Nicholas Negroponte of OLPC
"...for me, education doesn't mean school and it doesn't mean teaching. To me what education means is the passion for learning. If I could build a world where kids are more passionate about learning and have a bigger slice of their day to engage in it, that to me is the solution."It seems to me, that this posture represents an educational tactic, not a comprehensive strategy. A passion for learning what, Professor Negroponte? Isn't the content of education at least as important as the form of engagement? Does education describe the process which results in higher scores on standardized tests and prepares students for the workforce, or is it about something more.
I am involved in a community that is exploring these issues, best surmised by the question "What Educates"? I recently heard the educational theorist Ernest Washington make the case that education is about teaching morality, but not in the traditional fundamentalist sense. He meant that at its core, education is about cultivating emotions and emotional awareness. Providing students with the emotional vocabulary so they can achieve greater self-awareness and self-control. This sentiment is echoed in Taylor Mali's poem "What Do Teachers Make?"I realized that:
"If logo has a failing, its that it does not provide the necessary scaffolding for teachers other than Papert to effectively teach with it. I have been exposed to logo in the past, but never really understood its appeal until Seymour started turtling."In other words, in the hands of a master teacher, Logo came to life and sparked the passion that Negroponte conjures. But it is not evident that this inspiration is intrinsic to the technological environment. On the contrary, when I was taught Logo in elementary school it was introduced in a manner that failed to spark interest, never mind passion.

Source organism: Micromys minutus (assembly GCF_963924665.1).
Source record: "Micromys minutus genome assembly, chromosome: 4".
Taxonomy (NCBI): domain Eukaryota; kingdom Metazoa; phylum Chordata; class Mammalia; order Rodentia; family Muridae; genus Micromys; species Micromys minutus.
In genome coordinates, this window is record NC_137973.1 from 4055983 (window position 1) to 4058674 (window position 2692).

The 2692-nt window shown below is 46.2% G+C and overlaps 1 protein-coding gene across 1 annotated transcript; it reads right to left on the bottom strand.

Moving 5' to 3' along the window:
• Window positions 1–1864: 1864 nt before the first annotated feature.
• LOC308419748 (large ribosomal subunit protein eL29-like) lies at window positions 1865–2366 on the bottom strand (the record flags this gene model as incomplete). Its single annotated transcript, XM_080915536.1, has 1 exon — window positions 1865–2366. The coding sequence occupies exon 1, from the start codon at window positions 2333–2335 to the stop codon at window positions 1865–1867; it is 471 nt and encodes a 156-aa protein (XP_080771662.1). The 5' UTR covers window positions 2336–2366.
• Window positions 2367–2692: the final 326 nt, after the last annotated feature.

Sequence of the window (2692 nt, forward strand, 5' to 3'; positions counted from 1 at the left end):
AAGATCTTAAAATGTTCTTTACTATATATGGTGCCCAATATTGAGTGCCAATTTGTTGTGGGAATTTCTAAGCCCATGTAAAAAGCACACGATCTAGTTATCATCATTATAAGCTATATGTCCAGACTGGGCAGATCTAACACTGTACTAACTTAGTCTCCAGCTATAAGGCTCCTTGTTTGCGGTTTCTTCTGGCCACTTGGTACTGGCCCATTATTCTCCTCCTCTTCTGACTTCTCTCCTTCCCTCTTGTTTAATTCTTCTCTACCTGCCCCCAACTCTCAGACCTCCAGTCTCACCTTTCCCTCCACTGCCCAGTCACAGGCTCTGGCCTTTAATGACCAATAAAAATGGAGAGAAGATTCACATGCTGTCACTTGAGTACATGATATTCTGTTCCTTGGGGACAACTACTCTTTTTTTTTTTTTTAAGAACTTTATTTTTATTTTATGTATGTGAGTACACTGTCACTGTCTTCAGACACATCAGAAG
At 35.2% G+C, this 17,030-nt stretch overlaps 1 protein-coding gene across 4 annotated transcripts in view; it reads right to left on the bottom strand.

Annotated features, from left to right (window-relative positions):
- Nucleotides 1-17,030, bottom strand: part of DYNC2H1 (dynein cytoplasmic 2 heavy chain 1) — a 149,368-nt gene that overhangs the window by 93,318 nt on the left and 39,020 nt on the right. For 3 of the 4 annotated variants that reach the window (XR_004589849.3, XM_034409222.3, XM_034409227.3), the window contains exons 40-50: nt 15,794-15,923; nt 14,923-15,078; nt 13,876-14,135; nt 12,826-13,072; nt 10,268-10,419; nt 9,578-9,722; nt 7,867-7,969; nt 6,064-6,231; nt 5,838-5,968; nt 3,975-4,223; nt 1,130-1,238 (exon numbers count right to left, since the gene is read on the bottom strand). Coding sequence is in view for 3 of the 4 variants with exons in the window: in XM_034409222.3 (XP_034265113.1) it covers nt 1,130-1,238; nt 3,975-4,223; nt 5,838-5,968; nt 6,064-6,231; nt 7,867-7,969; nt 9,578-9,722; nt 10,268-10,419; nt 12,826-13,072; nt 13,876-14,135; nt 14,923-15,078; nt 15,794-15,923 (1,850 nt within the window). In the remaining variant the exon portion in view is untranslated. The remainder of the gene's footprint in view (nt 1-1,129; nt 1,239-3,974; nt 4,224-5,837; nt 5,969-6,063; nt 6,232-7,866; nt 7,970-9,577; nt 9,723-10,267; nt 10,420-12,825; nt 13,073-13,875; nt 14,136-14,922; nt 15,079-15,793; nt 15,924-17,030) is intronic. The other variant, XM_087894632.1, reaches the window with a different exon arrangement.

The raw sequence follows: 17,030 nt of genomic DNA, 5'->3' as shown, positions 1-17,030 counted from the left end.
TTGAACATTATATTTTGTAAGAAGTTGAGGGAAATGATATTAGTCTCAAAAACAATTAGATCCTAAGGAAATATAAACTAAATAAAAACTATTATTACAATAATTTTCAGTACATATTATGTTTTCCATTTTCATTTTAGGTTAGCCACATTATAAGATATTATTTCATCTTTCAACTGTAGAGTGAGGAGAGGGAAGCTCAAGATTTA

Clearly the educational goals of a particular community will be localized, and it is not the task of the OLPC to impose particular content goals. However, for the OLPC program to succeed countries need to be articulating visions, developing curricula, and training teachers to implement these plans. OLPC does not seem to be supportive of the role of Teachers in the education and this posture is very disconcerting.
The current OLPC Leadership is like the Stradivari family - an incredibly gifted group of instrument makers, but they are not world class musicians. They need to get their instrument into the hands of the world's best educators and media makers so they can begin to explore the affordances of this particular platform.